(3 ways to cope with “flaming” online)
The ‘interweb thingey’ has turned us all into publishers. Unfortunately, much material published on the world wide web desperately needs decent editing. Furthermore, the relative anonymity of social media platforms can attract the kind of thuggish commentary more suited to the Stanford Prison Experiment.
For example, let’s say a website offering goods or services has a list of Google Reviews. People like ‘social proof’ so these reviews are read as a priority, and if enough positive feedback is on display, it may lead to a decision to click-and-buy.
But what if you get a no-star rant from an unhappy customer? A competitor posing as an unhappy customer? Or a spot of malicious hate-speech on your Facebook page, blog or online forum?
DON’T IGNORE – DON’T BITE BACK!
Large companies have their expert crisis managers. Individuals have to formulate their own responses, making the best call they can in the individual circumstances. The general view is that an adverse review should not be deleted, ignored, or worse, answered by a snide or profane riposte. Remember, we often push ‘send’ in haste, anger, suspicion or under a misunderstanding, so the best way to respond (and at least honour the person taking the time to voice a complaint) is with a measured, rational, substantive answer.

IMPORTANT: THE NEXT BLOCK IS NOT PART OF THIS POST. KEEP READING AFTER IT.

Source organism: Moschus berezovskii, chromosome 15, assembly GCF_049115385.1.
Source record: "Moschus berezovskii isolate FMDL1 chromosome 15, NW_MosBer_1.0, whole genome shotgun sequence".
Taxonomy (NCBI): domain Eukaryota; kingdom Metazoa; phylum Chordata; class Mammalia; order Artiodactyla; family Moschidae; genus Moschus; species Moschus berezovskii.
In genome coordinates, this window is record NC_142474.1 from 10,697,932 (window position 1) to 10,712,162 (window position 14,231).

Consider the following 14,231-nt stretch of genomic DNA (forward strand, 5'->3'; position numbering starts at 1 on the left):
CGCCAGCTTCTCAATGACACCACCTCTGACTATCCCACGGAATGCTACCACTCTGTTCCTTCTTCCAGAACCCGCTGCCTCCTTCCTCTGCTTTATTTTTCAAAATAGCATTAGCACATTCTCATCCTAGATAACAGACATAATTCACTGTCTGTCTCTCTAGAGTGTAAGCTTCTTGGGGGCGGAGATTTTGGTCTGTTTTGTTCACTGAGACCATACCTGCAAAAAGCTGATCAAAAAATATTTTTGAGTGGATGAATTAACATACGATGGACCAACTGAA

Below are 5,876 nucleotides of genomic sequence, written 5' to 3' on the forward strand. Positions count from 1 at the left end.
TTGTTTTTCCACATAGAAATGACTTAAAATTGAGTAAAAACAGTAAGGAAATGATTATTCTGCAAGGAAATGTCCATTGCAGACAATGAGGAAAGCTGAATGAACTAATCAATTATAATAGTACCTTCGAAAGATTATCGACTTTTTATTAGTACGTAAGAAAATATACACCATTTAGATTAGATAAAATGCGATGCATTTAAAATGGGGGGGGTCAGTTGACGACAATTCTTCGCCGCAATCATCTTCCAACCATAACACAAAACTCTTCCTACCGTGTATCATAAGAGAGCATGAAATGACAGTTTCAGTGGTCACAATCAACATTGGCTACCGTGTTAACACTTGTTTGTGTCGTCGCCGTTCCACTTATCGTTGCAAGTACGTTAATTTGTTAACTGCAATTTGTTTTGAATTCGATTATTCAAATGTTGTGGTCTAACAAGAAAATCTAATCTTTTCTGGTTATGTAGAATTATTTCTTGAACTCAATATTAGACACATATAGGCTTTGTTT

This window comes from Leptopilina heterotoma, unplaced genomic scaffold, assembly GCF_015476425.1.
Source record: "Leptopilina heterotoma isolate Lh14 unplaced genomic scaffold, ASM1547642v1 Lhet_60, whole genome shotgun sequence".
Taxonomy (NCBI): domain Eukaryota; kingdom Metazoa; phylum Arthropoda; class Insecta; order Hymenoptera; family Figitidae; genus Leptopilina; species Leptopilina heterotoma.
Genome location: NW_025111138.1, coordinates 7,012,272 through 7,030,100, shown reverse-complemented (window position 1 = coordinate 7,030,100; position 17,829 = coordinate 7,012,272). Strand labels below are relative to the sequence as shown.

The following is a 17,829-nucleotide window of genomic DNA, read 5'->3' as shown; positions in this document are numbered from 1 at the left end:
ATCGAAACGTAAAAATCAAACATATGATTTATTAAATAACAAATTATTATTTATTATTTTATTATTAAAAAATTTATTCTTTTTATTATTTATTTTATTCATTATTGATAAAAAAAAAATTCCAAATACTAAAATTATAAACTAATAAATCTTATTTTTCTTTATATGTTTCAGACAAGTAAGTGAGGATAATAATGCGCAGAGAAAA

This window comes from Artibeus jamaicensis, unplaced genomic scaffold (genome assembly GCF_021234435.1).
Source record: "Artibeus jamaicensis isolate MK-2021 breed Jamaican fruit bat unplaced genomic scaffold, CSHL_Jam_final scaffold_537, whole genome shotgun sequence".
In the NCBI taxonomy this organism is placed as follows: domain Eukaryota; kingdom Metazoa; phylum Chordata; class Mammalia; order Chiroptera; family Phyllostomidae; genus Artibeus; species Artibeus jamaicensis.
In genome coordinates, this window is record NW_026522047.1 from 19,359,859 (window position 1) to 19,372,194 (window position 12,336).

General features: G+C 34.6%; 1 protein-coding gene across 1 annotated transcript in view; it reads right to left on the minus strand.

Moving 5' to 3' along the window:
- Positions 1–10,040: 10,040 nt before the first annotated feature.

What about defamation or malicious falsehoods online? That is trickier. These are often anonymous. Spurned lovers, business rivals, friends fallen out, can use a cheap, accessible and universal noticeboard to defame and punish with their poison-pen cursors.
GO TO THE WEB HOST
Reputable servers, though they adopt a formal position of taking no responsibility for content posted through their service, will in fact remove inappropriate posts when a complaint arises. Some time back Google announced an active policy of deleting so-called “revenge porn” and several servers are expected to follow suit.
Internet search-engine providers often rely on the innocent dissemination defence. They argue by analogy that they are merely ‘noticeboards’ and can’t be liable for notices ‘pinned’ to the board. But in a 1937 English case, a golf club secretary and the club’s owner, in charge of the club’s noticeboard, failed to remove an anonymous poem pinned to the board that was defamatory of a member, after it had been brought to their attention, and were held to be liable as secondary publishers because they allowed it to stay on the notice board, obviously knowing it would be read.
The courts have been moving towards a theory of liability for internet search companies once a defamatory post accessed via the search-engine’s website has been brought to their notice. If the search-engine company, on proper notice, does not then remove the offending material in a reasonable time, it can be treated as a ‘secondary publisher’ and liable in defamation for damages. But prevention is much better than cure – send a nice email to the host explaining why the material is improper. You will be taken seriously and the offending material may be removed.
REMEMBER THE ODD MAN OUT
Finally, if you cop someone giving you, your publication or your business a hammering, bear in mind that such a voice can be drowned out by more positive feedback posted on your site. Don’t panic. The dissenting, lone, idiosyncratic, flaming brickbat may be the odd man out, giving verisimilitude to your gold star bouquets.